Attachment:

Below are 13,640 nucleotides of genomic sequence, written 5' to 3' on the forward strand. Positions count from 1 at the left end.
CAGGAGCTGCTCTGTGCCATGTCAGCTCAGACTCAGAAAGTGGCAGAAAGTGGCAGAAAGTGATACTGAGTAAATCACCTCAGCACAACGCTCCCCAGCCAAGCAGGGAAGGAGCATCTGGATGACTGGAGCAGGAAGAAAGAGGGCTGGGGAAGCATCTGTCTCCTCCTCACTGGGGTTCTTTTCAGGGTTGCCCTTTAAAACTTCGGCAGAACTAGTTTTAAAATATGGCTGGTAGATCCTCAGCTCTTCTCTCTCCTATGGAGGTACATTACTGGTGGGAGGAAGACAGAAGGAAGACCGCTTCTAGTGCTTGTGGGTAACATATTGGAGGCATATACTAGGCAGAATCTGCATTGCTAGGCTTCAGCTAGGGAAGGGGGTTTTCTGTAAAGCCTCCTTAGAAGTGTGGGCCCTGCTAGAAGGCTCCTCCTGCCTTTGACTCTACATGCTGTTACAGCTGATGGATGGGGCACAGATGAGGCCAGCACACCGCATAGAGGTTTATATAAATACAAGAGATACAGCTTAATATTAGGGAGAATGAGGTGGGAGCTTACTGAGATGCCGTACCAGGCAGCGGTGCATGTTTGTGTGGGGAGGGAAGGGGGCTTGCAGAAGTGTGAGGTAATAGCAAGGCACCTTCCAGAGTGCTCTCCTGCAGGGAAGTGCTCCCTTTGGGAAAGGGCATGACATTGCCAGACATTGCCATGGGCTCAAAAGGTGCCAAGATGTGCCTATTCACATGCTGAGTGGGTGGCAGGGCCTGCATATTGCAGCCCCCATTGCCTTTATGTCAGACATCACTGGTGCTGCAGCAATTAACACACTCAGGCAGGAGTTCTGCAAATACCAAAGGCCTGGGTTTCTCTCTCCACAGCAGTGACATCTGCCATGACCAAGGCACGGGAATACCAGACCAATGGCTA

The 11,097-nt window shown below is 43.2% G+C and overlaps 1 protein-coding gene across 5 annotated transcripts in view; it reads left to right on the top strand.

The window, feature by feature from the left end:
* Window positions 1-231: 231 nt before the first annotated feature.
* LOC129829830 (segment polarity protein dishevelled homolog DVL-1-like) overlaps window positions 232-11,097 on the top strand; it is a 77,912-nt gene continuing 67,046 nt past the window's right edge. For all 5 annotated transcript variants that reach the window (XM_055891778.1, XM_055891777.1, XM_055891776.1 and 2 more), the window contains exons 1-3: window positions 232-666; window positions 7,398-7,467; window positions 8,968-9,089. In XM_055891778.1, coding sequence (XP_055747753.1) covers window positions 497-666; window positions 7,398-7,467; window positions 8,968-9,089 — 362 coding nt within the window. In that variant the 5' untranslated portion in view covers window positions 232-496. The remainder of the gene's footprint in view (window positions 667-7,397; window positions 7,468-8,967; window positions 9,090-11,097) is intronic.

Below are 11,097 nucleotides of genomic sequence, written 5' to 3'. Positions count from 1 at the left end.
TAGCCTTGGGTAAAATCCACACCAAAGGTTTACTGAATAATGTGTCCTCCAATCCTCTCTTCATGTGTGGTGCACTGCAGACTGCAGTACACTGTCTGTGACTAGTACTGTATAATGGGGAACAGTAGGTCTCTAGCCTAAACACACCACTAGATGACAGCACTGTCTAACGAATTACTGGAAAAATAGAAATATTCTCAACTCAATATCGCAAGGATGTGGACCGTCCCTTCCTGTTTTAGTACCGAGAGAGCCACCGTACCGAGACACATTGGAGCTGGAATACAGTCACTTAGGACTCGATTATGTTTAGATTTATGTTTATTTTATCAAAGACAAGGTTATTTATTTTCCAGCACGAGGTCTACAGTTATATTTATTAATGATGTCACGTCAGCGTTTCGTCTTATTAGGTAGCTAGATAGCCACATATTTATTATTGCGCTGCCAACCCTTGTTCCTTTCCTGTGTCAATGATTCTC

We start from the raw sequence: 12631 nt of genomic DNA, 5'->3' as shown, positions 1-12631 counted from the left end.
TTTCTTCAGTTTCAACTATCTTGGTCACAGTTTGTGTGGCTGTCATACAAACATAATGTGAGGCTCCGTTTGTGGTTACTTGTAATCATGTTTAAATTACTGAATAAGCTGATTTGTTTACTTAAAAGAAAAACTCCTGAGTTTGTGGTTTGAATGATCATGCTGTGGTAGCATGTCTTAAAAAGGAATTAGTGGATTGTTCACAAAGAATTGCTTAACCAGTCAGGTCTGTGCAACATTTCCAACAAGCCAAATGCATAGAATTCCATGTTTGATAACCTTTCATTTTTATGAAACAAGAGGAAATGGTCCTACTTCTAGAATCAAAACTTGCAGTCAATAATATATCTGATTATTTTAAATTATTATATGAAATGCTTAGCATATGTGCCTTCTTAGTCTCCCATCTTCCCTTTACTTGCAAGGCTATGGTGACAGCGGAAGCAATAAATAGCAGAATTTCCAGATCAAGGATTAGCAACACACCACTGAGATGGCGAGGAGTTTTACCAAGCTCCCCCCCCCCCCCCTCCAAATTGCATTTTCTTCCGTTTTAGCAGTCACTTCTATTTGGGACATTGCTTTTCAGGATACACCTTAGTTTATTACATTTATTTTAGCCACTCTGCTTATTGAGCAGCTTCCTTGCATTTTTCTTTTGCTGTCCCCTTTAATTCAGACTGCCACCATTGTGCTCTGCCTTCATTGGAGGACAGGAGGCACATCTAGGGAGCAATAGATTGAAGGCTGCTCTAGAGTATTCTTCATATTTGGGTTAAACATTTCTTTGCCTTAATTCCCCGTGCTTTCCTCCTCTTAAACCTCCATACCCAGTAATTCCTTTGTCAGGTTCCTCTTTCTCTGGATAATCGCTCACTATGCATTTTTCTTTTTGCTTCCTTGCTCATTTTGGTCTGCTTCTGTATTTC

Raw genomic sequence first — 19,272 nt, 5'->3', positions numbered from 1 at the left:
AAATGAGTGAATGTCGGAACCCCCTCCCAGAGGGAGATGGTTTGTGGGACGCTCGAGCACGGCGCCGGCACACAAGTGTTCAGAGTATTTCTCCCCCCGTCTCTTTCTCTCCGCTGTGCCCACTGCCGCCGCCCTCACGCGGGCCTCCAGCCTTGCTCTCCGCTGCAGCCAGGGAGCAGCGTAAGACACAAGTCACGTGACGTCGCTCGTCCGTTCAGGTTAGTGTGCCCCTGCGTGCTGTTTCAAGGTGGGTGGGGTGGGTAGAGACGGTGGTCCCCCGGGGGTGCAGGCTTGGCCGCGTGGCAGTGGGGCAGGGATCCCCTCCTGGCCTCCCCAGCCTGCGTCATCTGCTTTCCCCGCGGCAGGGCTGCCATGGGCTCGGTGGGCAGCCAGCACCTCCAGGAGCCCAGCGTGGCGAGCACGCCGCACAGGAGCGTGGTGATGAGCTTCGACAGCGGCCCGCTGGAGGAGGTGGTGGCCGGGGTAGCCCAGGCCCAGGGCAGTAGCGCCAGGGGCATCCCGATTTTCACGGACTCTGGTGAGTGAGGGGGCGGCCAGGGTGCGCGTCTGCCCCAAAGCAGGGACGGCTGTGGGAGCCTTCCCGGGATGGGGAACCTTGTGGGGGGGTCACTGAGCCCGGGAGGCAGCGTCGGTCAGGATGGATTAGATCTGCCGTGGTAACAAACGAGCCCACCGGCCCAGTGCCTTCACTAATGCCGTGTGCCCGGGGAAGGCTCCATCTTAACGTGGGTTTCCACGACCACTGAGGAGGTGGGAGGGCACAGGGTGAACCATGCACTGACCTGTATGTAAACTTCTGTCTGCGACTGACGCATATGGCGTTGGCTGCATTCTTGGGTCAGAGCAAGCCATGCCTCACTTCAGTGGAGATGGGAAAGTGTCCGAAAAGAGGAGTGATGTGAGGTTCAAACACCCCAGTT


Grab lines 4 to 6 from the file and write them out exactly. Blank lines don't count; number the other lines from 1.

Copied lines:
The window, feature by feature from the left end:
* Window positions 1-231: 231 nt before the first annotated feature.
* LOC129829830 (segment polarity protein dishevelled homolog DVL-1-like) overlaps window positions 232-11,097 on the top strand; it is a 77,912-nt gene continuing 67,046 nt past the window's right edge. For all 5 annotated transcript variants that reach the window (XM_055891778.1, XM_055891777.1, XM_055891776.1 and 2 more), the window contains exons 1-3: window positions 232-666; window positions 7,398-7,467; window positions 8,968-9,089. In XM_055891778.1, coding sequence (XP_055747753.1) covers window positions 497-666; window positions 7,398-7,467; window positions 8,968-9,089 — 362 coding nt within the window. In that variant the 5' untranslated portion in view covers window positions 232-496. The remainder of the gene's footprint in view (window positions 667-7,397; window positions 7,468-8,967; window positions 9,090-11,097) is intronic.